“Even today, there are only 6 elected opposition members out of 89 elected seats. The ruling party has so successfully, through the mass media and education, created the impression that they are the only ones who can make it.
“Singapore only has enough for one A team (which of course needed to be remunerated well to attract the best). We are so used to people excelling in their studies and careers being red carpeted into politics on the ruling party’s side, guided in through the GRC system.
“They are not expected to fail at elections, so much so that some people see only those who have won in elections as legitimate politicians, nevermind that some of these ‘winners’ hardly have to break any sweat contesting by coasting in through sure-win GRCs and having things nicely organised for them including by the ‘non-political’ PA.”

Pointing out that criticism against the alternative camp are magnified and those who are in the alternative camp are sometimes painted as “disruptive, unpatriotic, harbouring evil intentions for Singapore and more,” Mr Yee alluding to the tensions in Hong Kong, and said: “Some look at chaos in the region and quickly point out that this is what will happen if we are to elect the alternative. We will have violence and street demonstrations.”

But it is precisely because he does not wish to see chaos and riots in Singapore that Mr Yee chose to join the political field as an opposition candidate. He explained:

“It is because I do not wish to see chaos and riots that I chose to stand in the alternative camp. Prior to 2011, I was concerned that we were betting everything on one party assuming that the PAP will forever be competent and honest. Then, our founding PM, the late Mr LKY was visibly physically weak.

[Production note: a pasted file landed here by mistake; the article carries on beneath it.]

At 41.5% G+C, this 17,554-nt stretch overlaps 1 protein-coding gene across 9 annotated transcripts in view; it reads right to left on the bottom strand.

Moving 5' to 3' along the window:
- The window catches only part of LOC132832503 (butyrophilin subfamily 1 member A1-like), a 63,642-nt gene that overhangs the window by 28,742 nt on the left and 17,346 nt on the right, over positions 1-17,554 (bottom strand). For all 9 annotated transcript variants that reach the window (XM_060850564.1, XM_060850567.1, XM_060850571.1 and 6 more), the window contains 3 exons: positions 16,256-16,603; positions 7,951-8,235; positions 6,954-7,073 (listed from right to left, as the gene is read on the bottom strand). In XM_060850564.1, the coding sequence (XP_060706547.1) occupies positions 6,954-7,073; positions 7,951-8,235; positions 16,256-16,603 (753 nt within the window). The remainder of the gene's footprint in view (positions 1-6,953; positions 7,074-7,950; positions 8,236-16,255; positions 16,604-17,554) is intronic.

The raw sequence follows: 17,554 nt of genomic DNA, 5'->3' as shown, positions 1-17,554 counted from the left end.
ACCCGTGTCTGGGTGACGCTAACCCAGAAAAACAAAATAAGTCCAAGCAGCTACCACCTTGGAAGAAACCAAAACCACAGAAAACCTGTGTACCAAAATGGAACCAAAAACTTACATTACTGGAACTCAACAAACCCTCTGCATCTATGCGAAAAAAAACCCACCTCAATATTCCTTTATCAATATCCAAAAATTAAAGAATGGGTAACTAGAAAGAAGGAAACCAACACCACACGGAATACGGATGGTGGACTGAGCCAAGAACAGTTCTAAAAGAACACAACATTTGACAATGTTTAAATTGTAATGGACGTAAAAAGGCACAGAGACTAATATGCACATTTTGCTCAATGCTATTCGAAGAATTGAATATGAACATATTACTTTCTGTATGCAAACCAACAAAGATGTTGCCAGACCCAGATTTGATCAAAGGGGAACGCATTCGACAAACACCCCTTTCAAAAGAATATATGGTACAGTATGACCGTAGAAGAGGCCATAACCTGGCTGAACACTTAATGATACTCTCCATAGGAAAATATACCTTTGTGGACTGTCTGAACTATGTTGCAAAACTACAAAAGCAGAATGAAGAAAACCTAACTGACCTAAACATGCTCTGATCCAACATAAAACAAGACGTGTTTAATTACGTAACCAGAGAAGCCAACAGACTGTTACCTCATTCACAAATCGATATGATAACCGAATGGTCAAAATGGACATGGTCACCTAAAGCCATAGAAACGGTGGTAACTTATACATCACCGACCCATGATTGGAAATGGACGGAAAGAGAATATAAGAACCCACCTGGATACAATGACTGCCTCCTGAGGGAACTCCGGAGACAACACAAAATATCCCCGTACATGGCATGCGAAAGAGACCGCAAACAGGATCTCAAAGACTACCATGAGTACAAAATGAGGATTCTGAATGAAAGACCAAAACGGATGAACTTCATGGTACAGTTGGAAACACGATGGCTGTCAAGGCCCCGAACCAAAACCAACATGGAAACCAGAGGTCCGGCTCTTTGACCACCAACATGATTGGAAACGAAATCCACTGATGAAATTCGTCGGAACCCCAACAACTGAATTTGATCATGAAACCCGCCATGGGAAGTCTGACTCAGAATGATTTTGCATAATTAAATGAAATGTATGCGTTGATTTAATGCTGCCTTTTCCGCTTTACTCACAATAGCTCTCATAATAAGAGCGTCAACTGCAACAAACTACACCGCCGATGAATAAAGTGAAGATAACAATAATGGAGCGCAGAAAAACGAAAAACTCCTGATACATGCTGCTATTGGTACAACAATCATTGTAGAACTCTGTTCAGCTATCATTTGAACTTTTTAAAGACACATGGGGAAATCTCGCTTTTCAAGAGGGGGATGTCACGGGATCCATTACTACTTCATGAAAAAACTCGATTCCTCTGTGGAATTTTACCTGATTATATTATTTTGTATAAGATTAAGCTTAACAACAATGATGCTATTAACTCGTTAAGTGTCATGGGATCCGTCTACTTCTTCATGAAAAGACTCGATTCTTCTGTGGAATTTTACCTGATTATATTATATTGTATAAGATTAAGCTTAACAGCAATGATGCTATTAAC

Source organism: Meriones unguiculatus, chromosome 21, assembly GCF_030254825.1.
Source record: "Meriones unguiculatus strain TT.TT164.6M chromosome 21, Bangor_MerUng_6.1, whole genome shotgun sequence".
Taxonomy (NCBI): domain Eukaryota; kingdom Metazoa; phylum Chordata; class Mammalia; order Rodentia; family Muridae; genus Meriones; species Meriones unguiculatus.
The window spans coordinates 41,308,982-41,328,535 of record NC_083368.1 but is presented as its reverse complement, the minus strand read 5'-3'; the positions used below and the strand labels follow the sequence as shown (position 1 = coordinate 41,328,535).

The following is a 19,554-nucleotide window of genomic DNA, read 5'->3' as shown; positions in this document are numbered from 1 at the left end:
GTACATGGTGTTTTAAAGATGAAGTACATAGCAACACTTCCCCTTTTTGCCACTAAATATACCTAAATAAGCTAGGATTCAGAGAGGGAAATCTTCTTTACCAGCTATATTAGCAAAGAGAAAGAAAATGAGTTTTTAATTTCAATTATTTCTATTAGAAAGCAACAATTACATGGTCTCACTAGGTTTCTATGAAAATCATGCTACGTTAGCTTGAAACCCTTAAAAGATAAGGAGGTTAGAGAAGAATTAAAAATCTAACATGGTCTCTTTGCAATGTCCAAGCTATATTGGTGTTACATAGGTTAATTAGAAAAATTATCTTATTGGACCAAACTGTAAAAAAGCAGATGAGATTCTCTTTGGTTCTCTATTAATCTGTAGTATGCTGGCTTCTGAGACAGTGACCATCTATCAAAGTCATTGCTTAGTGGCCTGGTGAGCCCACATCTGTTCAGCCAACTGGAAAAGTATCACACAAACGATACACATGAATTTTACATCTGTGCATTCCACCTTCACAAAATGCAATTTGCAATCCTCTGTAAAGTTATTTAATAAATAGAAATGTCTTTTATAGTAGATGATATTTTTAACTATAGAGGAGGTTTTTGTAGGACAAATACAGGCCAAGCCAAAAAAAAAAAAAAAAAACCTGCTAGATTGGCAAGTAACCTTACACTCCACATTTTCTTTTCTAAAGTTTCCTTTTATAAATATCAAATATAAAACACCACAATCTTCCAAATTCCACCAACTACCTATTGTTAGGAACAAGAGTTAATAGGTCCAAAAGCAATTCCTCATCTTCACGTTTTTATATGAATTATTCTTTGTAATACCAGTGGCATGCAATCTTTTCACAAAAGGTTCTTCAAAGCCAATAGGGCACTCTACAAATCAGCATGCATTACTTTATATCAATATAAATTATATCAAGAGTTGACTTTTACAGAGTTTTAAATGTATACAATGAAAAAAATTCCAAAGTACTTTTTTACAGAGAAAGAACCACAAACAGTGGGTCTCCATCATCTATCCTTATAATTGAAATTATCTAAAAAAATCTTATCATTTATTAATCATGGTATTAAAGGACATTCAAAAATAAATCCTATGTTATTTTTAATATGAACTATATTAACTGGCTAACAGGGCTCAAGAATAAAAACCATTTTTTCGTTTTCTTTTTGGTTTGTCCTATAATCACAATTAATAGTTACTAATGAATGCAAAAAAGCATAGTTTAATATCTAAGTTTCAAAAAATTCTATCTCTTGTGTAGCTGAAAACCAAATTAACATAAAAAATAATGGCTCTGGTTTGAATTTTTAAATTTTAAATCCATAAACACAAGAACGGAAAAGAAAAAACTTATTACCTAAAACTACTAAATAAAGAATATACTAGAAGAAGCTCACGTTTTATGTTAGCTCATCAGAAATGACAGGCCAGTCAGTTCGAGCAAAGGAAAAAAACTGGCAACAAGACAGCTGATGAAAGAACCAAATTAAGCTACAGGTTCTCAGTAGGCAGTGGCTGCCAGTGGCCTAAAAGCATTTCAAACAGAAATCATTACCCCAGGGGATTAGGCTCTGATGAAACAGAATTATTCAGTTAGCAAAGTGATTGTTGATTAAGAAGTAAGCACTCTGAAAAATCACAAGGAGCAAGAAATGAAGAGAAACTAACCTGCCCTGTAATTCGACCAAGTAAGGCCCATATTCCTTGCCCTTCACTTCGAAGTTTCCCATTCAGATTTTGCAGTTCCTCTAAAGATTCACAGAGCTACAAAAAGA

“I was concerned over the way policies were made. Obvious missteps have been made and the ruling party had refused to admit their mistakes. There were significant anger on the ground over various policies.
“I had wondered what Singapore’s options would be as we only had two elected opposition members then; and Mr Chiam’s own health was failing. We should not take to the streets to force change as we have a democratic process to vote for change.”

Mr Yee, however, knew that “it would be impossible to have more of the alternative elected unless they are deemed sufficiently competent by the electorate.” While acknowledging that this process takes time, he cautioned:

“This process takes time and it is best to build a respectable, rational and responsible alternative whilst we have the calmness in society to do so.
“The barriers have been set real high for the alternative because of constant tinkering of our constitution to entrench the ruling party and an iron grip control over the media, all apparatus of government, the economy through state-owned enterprises, the PA, trade unions and more, plus a great fear factor for capable people to come forward.
“All the more, the alternative has to be build up till there is one that is ready to take over if the people so chooses. I think this is a better way to ensure Singapore’s resilience.”

Primary school boy asks his father: “Why are you talking to them (opposition)? They are bad, right?”